Morris County to Receive $3 Million for Road Safety Improvements
Published on March 17, 2023
NJTPA Funding Supports Completion of Two Separate Projects
Morris County will receive $3 million in federal funds for recommended safety improvements which will include design considerations for a roundabout, a pedestrian-activated rapid flashing beacon and high-visibility crosswalks at five intersections within Mendham Township, Mendham Borough and Dover.
“These improvements will help to create a safer environment in an area frequented by people of all ages, particularly high school students, as well as those going to the local shopping center or the nearby Post Office,” said Morris County Commissioner Stephen H. Shaw, who serves as Morris County’s representative to the NJTPA Board.
The improvements, funded though the North Jersey Transportation Planning Authority (NJTPA), will be completed as part of two separate projects:
- $1,885,000 to improve safety and overall operations at two intersections along East Main Street/Mendham Road (CR 510) from Tempe Wick Road (CR 646) to Cold Hill Road in the Borough of Mendham and Mendham Township. Improvements will include a roundabout, streetlighting upgrades, pedestrian signal upgrades, accessible curb ramps and high-visibility crosswalks. In addition, a new traffic signal will be installed at the intersection of East Main Street (CR 510) and Tempe Wick Road (CR 646). Tempe Wick Road is separated by a teardrop island but has no pedestrian features.
- $1,175,000 for improvements at three intersections along South Morris Street (CR 643) from Millbrook Avenue/Munson Avenue to Byram Avenue in Dover. Improvements will include streetlighting upgrades, accessible curb ramps and high-visibility crosswalks. Two new traffic signals with 12-inch signal heads and pedestrian countdown heads will be installed. An improved school crossing with curb extensions and a rectangular rapid flashing beacon will be installed at South Morris Street and Byram Avenue. Road geometry will be reconfigured at the intersection of South Morris Street and Millbrook Avenue/Munson Avenue.
“The South Morris Street corridor includes three intersections in need of safety improvements, all of which currently have only stop signs,” added Commissioner Shaw.
South Morris Street provides a direct connection with State Route 10 in Randolph and U.S. 46 and State Route 15 in Dover, and also connects to NJ TRANSIT’s downtown Dover Train Station, which provides service along the Morris & Essex and Montclair Boonton lines.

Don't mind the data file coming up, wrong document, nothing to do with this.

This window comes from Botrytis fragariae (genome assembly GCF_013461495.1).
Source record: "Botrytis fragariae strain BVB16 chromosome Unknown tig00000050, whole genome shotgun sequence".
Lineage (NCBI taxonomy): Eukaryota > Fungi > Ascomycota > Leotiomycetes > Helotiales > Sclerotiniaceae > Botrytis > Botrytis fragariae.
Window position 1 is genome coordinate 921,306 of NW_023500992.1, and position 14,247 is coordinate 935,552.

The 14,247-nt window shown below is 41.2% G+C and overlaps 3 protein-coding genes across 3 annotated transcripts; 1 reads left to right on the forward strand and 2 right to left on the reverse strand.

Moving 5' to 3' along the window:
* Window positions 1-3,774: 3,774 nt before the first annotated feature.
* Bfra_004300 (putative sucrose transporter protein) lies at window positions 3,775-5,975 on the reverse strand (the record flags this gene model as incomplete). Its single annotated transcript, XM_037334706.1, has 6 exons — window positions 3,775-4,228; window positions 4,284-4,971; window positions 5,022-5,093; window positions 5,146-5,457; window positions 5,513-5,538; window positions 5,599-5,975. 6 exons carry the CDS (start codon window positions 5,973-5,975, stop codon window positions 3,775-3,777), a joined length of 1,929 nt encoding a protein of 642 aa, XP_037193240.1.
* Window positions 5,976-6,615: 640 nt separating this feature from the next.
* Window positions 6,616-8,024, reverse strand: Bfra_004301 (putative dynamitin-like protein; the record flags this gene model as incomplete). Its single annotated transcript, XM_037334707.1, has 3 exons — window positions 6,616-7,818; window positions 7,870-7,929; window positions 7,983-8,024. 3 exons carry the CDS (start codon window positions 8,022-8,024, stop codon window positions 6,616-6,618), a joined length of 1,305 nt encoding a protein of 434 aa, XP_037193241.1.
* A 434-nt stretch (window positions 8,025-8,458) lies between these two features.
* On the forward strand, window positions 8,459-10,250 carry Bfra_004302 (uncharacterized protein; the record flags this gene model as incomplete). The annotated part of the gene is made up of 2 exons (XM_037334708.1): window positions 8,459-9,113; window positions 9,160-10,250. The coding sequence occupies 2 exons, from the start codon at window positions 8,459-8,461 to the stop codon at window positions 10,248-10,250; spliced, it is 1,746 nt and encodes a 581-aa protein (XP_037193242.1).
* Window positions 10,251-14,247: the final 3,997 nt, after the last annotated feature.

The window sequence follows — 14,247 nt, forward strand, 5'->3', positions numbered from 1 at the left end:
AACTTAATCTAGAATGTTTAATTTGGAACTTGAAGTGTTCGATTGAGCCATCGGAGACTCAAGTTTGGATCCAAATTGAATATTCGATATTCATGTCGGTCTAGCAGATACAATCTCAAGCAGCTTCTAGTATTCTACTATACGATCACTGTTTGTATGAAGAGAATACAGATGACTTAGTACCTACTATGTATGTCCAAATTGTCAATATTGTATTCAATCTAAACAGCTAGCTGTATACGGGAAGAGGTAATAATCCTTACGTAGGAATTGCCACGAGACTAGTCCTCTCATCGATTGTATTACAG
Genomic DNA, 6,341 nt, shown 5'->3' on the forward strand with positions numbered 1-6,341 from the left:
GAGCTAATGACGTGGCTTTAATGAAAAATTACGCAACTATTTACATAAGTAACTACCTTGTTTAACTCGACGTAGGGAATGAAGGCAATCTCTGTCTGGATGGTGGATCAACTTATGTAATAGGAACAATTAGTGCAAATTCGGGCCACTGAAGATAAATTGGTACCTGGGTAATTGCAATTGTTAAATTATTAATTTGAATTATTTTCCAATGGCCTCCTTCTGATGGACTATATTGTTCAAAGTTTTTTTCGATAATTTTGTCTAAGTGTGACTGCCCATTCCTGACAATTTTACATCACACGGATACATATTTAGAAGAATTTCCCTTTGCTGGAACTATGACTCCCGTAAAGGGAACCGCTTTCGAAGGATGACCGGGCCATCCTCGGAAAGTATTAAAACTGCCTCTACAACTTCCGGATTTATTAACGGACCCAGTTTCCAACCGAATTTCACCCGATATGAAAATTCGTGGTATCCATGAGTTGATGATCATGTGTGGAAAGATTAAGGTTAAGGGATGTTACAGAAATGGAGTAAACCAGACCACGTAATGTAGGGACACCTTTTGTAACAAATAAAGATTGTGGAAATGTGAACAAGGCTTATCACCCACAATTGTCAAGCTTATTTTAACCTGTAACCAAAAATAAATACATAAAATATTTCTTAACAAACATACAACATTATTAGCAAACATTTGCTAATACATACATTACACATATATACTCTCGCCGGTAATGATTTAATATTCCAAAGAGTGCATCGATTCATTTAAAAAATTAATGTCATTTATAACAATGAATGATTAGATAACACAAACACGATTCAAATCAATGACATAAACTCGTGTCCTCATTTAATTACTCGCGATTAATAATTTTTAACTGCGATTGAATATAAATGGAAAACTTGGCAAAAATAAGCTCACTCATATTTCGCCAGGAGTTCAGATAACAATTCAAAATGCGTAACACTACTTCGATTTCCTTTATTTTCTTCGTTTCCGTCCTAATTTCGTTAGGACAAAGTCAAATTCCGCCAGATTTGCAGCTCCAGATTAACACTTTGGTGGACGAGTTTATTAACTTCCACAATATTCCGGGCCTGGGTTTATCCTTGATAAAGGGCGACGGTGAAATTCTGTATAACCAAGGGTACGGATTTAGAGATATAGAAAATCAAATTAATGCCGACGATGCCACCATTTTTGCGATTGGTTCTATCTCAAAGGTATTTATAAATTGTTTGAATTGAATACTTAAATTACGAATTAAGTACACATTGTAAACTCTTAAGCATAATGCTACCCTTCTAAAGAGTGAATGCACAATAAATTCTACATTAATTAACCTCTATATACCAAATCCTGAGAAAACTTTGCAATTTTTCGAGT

The projects, which are two of 19 safety improvements totaling $188.3 million across the NJTPA region, were approved by the NJTPA Board of Trustees at their March 13 meeting. The funding is for two programs: the Local Safety Program and the High Risk Rural Roads Program. These programs fund high-impact, cost-effective solutions to reduce crashes and improve safety for all travelers. More information on the programs and project factsheets is available on the NJTPA website. Funding approved for the programs doubled from the previous program cycle in 2020.
“The increases are the result of highly successful partnerships between the NJTPA and its member county and city governments to deliver vitally important projects on our local roads. This federal support helps free up local dollars, state aid and municipal aid for other priorities,” said Passaic County Commissioner John W. Bartlett, the current Chair of the NJTPA.
The NJTPA is the metropolitan planning organization (MPO) for 13 northern New Jersey counties. Under federal legislation, MPOs provide a forum where local officials, public transportation providers and state agency representatives can come together and cooperatively plan to meet the region’s current and future transportation needs. It establishes the region’s eligibility to receive federal tax dollars for transportation projects.
The NJTPA Board consists of one local elected official from each of the 13 counties in the region (Bergen, Essex, Hudson, Hunterdon, Middlesex, Monmouth, Morris, Ocean, Passaic, Somerset, Sussex, Union and Warren), and the cities of Newark and Jersey City. The Board also includes a Governor’s Representative, the Commissioner of the New Jersey Department of Transportation, the President & CEO of NJ TRANSIT, the Chairman of the Port Authority of New York and New Jersey, and a Citizens’ Representative appointed by the Governor.
Any inquiries regarding the NJTPA should be directed to NJTPA Communications and Public Affairs Director Mark Solof at phone number 973-639-8415. For Morris County media inquiries, please contact Communications Director Vincent Vitale by phone, 973-285-6015 or email, [email protected].